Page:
Ministers laid out the cracks in the criminal justice system on the first day of the Government’s criminal justice summit. Claims that the event would be just another “talkfest” seemed to be initially borne out, but a better balance developed as the day wore on, as Sam Sachdeva reports.

At Porirua’s Te Tauparaha Arena, active engagement was the catchcry of the day.

About 700 people attended the first day of the Government’s criminal justice summit, the starting point for what could be years of reforms if ministers have their way.

Whiteboards and post-it notes abounded: mechanisms to get the summit’s participants to share their views on how the justice system needed to change.

One of the summit’s MCs, Stuff journalist Alison Mau, told the crowd their job was to be “change agents for the next two days”.

“We ask you to be vulnerable, to be human – don’t be a dick.”

Opening the event, Porirua Deputy Mayor Izzy Ford said it was not designed to be a “talkfest” – one of the critiques of the event when it was announced.

However, critics would have found grist for their mill as each of the justice sector ministers took their turn to speak to the crowd about their concerns regarding the current system and visions for reform.

Justice Minister Andrew Little contrasted the image of New Zealand as a “small, peaceful country with no obvious enemies on our border” against the country’s darker side: record homelessness; grinding poverty; strained mental health and addiction services; and a skyrocketing prison population.

Little said there were fundamental questions about the justice system that needed answering: how to tackle high levels of domestic violence and reduce over-representation of Māori in prison; and how to ensure prisoners get the support they need to reduce their risk of reoffending.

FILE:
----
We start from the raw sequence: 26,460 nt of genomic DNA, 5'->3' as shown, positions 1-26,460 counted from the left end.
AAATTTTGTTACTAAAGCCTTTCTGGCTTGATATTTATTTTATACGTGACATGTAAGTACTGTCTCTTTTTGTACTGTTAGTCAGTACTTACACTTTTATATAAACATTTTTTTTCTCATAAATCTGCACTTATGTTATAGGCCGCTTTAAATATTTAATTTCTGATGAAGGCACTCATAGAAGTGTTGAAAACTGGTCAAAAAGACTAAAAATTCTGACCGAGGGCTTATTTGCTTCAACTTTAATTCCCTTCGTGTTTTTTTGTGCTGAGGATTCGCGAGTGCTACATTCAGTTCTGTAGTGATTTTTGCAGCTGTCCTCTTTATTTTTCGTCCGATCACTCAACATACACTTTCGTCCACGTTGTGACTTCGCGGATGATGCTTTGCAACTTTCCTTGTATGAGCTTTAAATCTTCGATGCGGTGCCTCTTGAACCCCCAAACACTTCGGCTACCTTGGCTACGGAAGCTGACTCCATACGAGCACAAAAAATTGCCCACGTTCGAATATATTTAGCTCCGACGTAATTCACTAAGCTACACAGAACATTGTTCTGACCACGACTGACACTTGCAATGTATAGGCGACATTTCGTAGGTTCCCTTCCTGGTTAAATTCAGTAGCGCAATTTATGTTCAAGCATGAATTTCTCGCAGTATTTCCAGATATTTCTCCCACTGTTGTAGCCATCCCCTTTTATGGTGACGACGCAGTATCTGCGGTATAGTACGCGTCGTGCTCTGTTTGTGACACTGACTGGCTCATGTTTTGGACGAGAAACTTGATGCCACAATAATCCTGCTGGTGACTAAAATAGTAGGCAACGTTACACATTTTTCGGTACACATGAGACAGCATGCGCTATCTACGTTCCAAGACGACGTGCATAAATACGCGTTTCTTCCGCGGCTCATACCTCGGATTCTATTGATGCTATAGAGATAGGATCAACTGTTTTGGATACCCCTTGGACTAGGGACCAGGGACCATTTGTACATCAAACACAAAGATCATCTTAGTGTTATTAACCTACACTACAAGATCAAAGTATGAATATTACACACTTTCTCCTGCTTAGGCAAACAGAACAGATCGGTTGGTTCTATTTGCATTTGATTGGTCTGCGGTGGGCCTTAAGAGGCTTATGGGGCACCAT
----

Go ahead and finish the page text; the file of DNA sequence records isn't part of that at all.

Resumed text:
“Many years of public debate and public discussion about criminal justice [have] focused on one thing: how are we going to lock them up and get them out of our way…

“We haven’t much talked in the last 30 years about what we do to change people, at least those who can be changed because they have understandable, identifiable problems and challenges in their lives which with a bit of effort we can turn around.”

Little made a point of singling out the National MPs in attendance despite their publicly expressed concerns about possible reforms, in a sign of the political battle the Government knows it has on its hands.

“If one of the things that we get from the conversation that we get to trigger in these two days is understanding, an agreed understanding about the gaps in national policy, about the way forward, some things we can do better, some things we can do differently, then that will help the debate,” he said.

“Gone are the days when we lock people up and ask questions second.”

Corrections Minister Kelvin Davis asked for a show of hands from those who thought the justice system was perfect – predictably, none were raised – before asking the crowd to “ask hard questions” of the Government and provide ideas for change.

“None of us are precious about what’s going on, and we know things have to change, so we have to have the courage to challenge the status quo.”

Police Minister Stuart Nash, who on Monday announced the details of where the 1800 extra police funded by the Government would go, said that boost would not mean an equivalent rise in prison numbers as police took new approaches to crime.

“Gone are the days when we lock people up and ask questions second.”

The challenge was not knowing that the system needed to change, Nash said, but making the case to the public in a way that they could understand.